§ MR. COMMINS (Roscommon, S.)
asked the Chief Secretary to the Lord Lieutenant of Ireland, Whether he is aware that for some time past the house of Patrick Kearney, innkeeper and post-car proprietor, of Castlerea, has been subjected to the surveillance of police 1823 posted both in the front and rear of it; that on the 7th of October, being the eve of a fair at Castlerea, and on other days, guests coming to and entering the house were prevented from doing so by the police so stationed at his front door; that on Sundays persons calling at the house are prevented by the police from entering till they have communicated their business, in the presence of the police, to either Kearney or his wife, who is brought to the door for that purpose; and, if so, by virtue of what law or authority is Kearney subjected to this supervision and interference; and, whether he will give directions that it be discontinued, if not done under legal warrant and authority?
§ THE SOLICITOR GENERAL FOR IRELAND (Mr. MADDEN) (Dublin University)
(who replied) said, that the Inspector General of Constabulary reported that since the suppression of the National League in the district the League rooms, which were in the house of Patrick Kearney, had been watched by the police in order to prevent the holding of illegal meetings there, such meetings having been attempted on Sunday, October 7, and on other days, by some of the leading members of the committee and by other members of the suppressed branch of the League living in and near the town; but it was not the case that the police had prevented guests from coming to and entering the house, nor were persons prevented from entering until they had stated their business in the presence of the police. The police were acting in the matter in the proper discharge of their duty.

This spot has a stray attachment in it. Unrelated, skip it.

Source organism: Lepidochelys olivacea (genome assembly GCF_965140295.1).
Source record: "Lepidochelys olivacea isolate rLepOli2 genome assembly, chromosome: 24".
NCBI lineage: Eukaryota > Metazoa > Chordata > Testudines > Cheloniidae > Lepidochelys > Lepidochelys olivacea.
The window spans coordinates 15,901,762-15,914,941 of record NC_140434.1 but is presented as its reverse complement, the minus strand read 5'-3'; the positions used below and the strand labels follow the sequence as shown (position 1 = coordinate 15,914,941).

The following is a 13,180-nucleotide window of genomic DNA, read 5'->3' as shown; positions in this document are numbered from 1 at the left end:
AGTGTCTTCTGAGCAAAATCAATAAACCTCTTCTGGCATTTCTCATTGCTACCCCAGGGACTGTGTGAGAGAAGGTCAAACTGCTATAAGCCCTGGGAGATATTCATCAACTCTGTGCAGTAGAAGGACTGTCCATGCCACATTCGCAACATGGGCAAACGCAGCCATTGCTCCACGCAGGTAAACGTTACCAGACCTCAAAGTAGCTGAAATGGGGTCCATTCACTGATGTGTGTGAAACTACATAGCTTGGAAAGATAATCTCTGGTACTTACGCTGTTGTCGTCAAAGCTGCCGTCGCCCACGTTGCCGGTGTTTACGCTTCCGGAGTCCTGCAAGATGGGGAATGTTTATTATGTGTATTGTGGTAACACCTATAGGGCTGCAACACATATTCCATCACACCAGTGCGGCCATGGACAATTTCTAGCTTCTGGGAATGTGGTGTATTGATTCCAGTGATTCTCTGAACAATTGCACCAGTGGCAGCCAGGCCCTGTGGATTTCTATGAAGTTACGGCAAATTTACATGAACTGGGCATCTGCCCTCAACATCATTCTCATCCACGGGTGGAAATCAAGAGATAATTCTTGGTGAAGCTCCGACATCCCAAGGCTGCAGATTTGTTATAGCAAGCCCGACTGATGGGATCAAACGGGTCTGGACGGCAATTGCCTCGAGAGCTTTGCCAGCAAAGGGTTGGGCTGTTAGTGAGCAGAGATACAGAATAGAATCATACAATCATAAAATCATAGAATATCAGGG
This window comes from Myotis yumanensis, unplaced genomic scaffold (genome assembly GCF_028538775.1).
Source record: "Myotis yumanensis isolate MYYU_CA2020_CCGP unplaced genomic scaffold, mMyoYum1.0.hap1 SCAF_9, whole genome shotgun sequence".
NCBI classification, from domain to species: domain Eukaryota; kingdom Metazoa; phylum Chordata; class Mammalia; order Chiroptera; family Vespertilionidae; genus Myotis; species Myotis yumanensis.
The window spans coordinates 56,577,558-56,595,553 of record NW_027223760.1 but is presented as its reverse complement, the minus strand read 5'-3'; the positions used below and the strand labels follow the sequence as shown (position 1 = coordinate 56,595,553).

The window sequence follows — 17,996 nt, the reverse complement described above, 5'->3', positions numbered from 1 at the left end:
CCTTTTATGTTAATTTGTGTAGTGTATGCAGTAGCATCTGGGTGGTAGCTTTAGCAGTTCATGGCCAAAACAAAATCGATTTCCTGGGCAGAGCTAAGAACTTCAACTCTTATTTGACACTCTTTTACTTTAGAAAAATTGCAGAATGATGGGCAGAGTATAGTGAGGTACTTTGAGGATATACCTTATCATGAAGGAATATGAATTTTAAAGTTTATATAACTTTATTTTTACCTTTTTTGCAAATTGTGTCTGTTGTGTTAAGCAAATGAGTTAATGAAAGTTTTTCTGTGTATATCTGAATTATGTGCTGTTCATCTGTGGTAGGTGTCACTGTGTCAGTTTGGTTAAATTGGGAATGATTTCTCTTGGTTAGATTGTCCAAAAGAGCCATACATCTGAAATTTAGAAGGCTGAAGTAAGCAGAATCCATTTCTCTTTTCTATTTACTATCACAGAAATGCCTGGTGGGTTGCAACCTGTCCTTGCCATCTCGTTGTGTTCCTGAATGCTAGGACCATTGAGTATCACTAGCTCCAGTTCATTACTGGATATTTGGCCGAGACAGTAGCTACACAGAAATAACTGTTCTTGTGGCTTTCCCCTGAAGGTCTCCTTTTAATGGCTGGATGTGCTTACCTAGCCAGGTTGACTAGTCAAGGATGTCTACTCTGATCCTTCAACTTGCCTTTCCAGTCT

§ MR. W. O'BRIEN (Cork Co., N.E.)
asked if the hon. and learned Gentleman was aware, from reports in the papers, that meetings of the Castlerea Branch of the National League were going on now just as usual?